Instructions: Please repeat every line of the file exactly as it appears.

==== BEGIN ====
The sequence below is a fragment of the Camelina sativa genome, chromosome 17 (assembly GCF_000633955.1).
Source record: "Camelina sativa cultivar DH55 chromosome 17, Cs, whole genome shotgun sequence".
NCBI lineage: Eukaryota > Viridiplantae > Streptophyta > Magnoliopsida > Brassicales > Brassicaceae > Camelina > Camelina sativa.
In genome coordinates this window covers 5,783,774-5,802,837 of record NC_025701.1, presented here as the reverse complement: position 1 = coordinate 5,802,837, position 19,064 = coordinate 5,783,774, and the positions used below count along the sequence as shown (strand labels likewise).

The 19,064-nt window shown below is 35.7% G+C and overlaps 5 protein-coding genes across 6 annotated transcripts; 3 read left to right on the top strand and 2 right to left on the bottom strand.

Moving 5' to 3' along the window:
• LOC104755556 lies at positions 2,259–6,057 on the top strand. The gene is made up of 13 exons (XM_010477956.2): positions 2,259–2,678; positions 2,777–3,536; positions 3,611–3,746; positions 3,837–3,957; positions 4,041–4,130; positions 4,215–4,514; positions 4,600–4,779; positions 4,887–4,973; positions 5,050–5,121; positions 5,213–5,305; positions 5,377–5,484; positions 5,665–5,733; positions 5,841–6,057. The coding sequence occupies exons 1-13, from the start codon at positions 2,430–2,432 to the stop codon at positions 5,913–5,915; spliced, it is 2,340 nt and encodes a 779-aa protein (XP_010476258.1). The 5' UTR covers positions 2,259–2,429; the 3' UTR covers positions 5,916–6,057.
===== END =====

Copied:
The sequence below is a fragment of the Camelina sativa genome, chromosome 17 (assembly GCF_000633955.1).
Source record: "Camelina sativa cultivar DH55 chromosome 17, Cs, whole genome shotgun sequence".
NCBI lineage: Eukaryota > Viridiplantae > Streptophyta > Magnoliopsida > Brassicales > Brassicaceae > Camelina > Camelina sativa.
In genome coordinates this window covers 5,783,774-5,802,837 of record NC_025701.1, presented here as the reverse complement: position 1 = coordinate 5,802,837, position 19,064 = coordinate 5,783,774, and the positions used below count along the sequence as shown (strand labels likewise).

The 19,064-nt window shown below is 35.7% G+C and overlaps 5 protein-coding genes across 6 annotated transcripts; 3 read left to right on the top strand and 2 right to left on the bottom strand.

Moving 5' to 3' along the window:
• LOC104755556 lies at positions 2,259–6,057 on the top strand. The gene is made up of 13 exons (XM_010477956.2): positions 2,259–2,678; positions 2,777–3,536; positions 3,611–3,746; positions 3,837–3,957; positions 4,041–4,130; positions 4,215–4,514; positions 4,600–4,779; positions 4,887–4,973; positions 5,050–5,121; positions 5,213–5,305; positions 5,377–5,484; positions 5,665–5,733; positions 5,841–6,057. The coding sequence occupies exons 1-13, from the start codon at positions 2,430–2,432 to the stop codon at positions 5,913–5,915; spliced, it is 2,340 nt and encodes a 779-aa protein (XP_010476258.1). The 5' UTR covers positions 2,259–2,429; the 3' UTR covers positions 5,916–6,057.